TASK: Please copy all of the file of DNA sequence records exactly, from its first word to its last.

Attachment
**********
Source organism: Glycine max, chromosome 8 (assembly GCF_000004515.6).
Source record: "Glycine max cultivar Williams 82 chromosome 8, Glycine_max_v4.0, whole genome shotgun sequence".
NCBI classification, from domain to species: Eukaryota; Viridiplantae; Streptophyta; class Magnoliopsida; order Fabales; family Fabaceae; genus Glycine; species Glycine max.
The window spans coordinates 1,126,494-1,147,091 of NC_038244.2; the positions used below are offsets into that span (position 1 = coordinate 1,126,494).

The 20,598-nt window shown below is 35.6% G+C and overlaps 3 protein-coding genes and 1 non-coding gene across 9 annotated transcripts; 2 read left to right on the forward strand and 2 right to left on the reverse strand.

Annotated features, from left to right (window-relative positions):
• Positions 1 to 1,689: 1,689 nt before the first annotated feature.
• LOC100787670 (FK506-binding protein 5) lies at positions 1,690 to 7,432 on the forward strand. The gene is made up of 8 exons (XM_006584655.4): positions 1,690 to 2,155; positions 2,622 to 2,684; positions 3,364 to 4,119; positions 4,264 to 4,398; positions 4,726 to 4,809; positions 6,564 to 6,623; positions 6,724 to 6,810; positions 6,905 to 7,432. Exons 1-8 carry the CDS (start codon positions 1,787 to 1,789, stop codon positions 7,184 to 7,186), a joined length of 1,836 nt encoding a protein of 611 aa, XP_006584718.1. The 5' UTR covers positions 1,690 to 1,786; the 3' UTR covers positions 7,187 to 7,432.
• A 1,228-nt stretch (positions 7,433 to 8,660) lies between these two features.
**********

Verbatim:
Source organism: Glycine max, chromosome 8 (assembly GCF_000004515.6).
Source record: "Glycine max cultivar Williams 82 chromosome 8, Glycine_max_v4.0, whole genome shotgun sequence".
NCBI classification, from domain to species: Eukaryota; Viridiplantae; Streptophyta; class Magnoliopsida; order Fabales; family Fabaceae; genus Glycine; species Glycine max.
The window spans coordinates 1,126,494-1,147,091 of NC_038244.2; the positions used below are offsets into that span (position 1 = coordinate 1,126,494).

The 20,598-nt window shown below is 35.6% G+C and overlaps 3 protein-coding genes and 1 non-coding gene across 9 annotated transcripts; 2 read left to right on the forward strand and 2 right to left on the reverse strand.

Annotated features, from left to right (window-relative positions):
• Positions 1 to 1,689: 1,689 nt before the first annotated feature.
• LOC100787670 (FK506-binding protein 5) lies at positions 1,690 to 7,432 on the forward strand. The gene is made up of 8 exons (XM_006584655.4): positions 1,690 to 2,155; positions 2,622 to 2,684; positions 3,364 to 4,119; positions 4,264 to 4,398; positions 4,726 to 4,809; positions 6,564 to 6,623; positions 6,724 to 6,810; positions 6,905 to 7,432. Exons 1-8 carry the CDS (start codon positions 1,787 to 1,789, stop codon positions 7,184 to 7,186), a joined length of 1,836 nt encoding a protein of 611 aa, XP_006584718.1. The 5' UTR covers positions 1,690 to 1,786; the 3' UTR covers positions 7,187 to 7,432.
• A 1,228-nt stretch (positions 7,433 to 8,660) lies between these two features.